Ex-Detroit Mayor Kilpatrick convicted in corruption case

March 11, 2013  |   Criminal Law
By Paul Caron, CNN
updated 12:55 PM EDT, Mon March 11, 2013

(CNN) — A jury on Monday convicted former Detroit Mayor Kwame Kilpatrick of most of the federal charges against him — including racketeering conspiracy, extortion and the filing of false tax returns — in a case that accused him of using the mayor’s office to enrich himself and associates, CNN affiliate WDIV-TV reported.

Contractor Bobby Ferguson also was found guilty Monday of racketeering and extortion. Kilpatrick’s father, Bernard Kilpatrick, was found guilty of a single tax count, and not guilty on two others charges, according to WDIV.

Kwame Kilpatrick, the Detroit mayor from 2002 until he resigned in 2008, was the biggest target of a years-long Detroit City Hall corruption probe that led to the convictions of two dozen people, including several of his closest friends and former City Councilwoman Monica Conyers, the wife of U.S. Rep. John Conyers.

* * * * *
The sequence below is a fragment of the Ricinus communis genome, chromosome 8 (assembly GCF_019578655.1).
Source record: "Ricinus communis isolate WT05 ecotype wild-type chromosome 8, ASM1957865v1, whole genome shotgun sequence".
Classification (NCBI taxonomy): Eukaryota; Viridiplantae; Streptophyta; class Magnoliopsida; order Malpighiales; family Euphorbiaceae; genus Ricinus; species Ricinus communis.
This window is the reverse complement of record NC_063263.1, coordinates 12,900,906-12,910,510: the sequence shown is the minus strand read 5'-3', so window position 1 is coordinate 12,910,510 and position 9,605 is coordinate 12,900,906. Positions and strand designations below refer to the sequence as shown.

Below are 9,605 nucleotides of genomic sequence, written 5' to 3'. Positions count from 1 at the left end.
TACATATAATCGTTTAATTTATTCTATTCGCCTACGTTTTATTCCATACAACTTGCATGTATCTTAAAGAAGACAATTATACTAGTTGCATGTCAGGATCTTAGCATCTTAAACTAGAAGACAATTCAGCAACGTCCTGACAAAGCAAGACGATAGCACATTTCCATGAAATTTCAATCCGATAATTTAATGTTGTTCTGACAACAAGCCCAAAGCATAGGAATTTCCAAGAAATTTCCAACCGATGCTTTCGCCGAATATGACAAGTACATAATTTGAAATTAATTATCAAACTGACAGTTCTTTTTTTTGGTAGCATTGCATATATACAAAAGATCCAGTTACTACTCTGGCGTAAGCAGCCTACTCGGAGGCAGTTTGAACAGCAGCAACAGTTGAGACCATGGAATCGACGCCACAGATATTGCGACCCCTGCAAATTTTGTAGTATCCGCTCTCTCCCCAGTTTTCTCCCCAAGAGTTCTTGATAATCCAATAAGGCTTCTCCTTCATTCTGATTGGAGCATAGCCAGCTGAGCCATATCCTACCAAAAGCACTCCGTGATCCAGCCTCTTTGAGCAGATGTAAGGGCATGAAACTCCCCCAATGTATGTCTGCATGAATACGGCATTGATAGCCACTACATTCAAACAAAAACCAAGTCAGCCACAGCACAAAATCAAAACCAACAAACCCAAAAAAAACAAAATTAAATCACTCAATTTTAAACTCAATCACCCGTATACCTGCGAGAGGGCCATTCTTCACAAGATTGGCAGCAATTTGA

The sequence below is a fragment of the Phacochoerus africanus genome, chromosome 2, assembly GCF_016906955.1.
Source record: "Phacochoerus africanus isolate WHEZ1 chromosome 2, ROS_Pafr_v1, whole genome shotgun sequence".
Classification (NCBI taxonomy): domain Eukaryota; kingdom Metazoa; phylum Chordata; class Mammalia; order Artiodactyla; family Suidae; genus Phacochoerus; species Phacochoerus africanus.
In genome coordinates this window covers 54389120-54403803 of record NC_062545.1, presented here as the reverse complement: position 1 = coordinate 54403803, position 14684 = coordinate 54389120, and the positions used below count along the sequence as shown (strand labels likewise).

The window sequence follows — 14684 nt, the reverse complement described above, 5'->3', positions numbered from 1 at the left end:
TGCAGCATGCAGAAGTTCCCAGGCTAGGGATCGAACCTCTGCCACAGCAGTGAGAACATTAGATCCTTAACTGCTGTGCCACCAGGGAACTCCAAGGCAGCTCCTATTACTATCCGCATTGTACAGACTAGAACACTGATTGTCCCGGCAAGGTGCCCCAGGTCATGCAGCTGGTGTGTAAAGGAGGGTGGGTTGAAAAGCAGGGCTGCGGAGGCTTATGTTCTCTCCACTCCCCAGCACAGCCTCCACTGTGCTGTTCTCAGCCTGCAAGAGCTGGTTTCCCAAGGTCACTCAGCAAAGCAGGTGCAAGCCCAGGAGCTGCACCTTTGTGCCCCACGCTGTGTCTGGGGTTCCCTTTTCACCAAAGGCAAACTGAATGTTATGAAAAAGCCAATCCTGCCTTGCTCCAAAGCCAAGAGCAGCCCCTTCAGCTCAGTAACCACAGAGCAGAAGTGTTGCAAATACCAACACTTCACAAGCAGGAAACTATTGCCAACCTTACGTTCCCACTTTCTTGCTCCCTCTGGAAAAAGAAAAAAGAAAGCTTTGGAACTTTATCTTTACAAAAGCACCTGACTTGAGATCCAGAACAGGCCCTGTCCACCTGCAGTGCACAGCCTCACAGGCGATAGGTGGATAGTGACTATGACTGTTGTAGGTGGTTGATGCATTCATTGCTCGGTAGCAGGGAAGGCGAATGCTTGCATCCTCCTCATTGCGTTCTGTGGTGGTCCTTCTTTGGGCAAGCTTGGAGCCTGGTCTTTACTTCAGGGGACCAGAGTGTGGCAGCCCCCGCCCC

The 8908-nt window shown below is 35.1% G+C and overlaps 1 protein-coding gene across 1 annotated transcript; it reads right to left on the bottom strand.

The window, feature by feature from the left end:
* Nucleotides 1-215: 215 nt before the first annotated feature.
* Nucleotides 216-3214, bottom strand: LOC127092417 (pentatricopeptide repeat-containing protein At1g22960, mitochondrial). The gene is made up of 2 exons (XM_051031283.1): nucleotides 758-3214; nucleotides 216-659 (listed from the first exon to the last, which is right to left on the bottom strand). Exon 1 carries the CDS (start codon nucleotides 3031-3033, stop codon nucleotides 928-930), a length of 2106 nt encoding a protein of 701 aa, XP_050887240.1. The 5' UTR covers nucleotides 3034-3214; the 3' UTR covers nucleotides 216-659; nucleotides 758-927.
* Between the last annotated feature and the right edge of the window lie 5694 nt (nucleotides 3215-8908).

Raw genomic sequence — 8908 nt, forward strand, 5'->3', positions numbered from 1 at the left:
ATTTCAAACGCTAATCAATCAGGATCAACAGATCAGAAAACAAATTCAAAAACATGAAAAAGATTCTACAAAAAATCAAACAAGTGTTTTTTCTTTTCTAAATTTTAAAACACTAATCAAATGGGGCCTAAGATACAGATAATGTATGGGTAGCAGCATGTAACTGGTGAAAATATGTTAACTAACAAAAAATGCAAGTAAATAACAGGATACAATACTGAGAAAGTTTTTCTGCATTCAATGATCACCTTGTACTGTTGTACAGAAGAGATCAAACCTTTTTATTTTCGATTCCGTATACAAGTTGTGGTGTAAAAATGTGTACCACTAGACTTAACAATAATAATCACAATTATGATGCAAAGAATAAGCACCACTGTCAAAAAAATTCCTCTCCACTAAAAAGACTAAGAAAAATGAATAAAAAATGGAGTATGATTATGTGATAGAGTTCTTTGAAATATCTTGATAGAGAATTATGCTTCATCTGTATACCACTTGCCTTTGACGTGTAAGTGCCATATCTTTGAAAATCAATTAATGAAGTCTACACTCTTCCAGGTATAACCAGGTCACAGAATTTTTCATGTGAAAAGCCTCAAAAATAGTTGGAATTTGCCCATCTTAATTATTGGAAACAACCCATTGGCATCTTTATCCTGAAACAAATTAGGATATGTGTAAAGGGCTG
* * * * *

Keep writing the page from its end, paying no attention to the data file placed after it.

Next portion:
Ex-Detroit mayor got free trips from pension fund broker, feds say

The former mayor was found guilty on 24 of 30 counts in federal court in Detroit. He could face up to 20 years in prison; sentencing did not take place Monday morning.

Federal prosecutors alleged Kilpatrick ran a criminal enterprise through the mayor’s office to enrich himself through bid rigging and extortion, and using nonprofit funds for personal gain.

The judge will hold a hearing Monday afternoon to decide if Kilpatrick can remain free until his sentencing.

When reporters asked Kilpatrick for a reaction to the verdict as he left the courthouse, he said, “Not at this time.”

Prosecutors said the defendants were “working together to abuse Kilpatrick’s public offices, both his position as a state representative as well as his position of mayor of Detroit, to unjustly enrich themselves through a pattern of extortion, bribery and fraud.”

At the heart of the scheme was corruption in municipal contracting, mostly centering on the Detroit Water and Sewerage Department, said Barbara McQuade, U.S. attorney for the Eastern District of Michigan.